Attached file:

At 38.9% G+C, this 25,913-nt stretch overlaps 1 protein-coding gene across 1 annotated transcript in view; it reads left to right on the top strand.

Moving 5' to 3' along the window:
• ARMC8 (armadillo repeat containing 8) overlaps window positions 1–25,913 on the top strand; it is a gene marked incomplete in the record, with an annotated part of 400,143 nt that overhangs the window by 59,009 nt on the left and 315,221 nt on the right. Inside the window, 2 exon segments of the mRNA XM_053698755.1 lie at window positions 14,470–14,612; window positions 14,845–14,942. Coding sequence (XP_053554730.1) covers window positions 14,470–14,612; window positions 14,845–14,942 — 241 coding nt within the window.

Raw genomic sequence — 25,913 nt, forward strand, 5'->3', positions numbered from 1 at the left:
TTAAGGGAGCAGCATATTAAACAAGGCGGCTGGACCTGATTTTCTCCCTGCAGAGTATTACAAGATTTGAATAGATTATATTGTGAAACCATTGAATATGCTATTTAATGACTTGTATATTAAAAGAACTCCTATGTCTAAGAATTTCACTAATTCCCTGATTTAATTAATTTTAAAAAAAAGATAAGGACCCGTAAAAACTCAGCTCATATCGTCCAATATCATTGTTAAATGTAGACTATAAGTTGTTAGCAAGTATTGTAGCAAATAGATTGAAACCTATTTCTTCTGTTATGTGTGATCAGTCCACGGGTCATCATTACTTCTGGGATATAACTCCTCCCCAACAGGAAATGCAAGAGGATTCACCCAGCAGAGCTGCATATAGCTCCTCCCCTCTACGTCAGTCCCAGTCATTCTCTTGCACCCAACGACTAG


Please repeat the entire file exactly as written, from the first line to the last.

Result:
At 38.9% G+C, this 25,913-nt stretch overlaps 1 protein-coding gene across 1 annotated transcript in view; it reads left to right on the top strand.

Moving 5' to 3' along the window:
• ARMC8 (armadillo repeat containing 8) overlaps window positions 1–25,913 on the top strand; it is a gene marked incomplete in the record, with an annotated part of 400,143 nt that overhangs the window by 59,009 nt on the left and 315,221 nt on the right. Inside the window, 2 exon segments of the mRNA XM_053698755.1 lie at window positions 14,470–14,612; window positions 14,845–14,942. Coding sequence (XP_053554730.1) covers window positions 14,470–14,612; window positions 14,845–14,942 — 241 coding nt within the window.

Raw genomic sequence — 25,913 nt, forward strand, 5'->3', positions numbered from 1 at the left:
TTAAGGGAGCAGCATATTAAACAAGGCGGCTGGACCTGATTTTCTCCCTGCAGAGTATTACAAGATTTGAATAGATTATATTGTGAAACCATTGAATATGCTATTTAATGACTTGTATATTAAAAGAACTCCTATGTCTAAGAATTTCACTAATTCCCTGATTTAATTAATTTTAAAAAAAAGATAAGGACCCGTAAAAACTCAGCTCATATCGTCCAATATCATTGTTAAATGTAGACTATAAGTTGTTAGCAAGTATTGTAGCAAATAGATTGAAACCTATTTCTTCTGTTATGTGTGATCAGTCCACGGGTCATCATTACTTCTGGGATATAACTCCTCCCCAACAGGAAATGCAAGAGGATTCACCCAGCAGAGCTGCATATAGCTCCTCCCCTCTACGTCAGTCCCAGTCATTCTCTTGCACCCAACGACTAG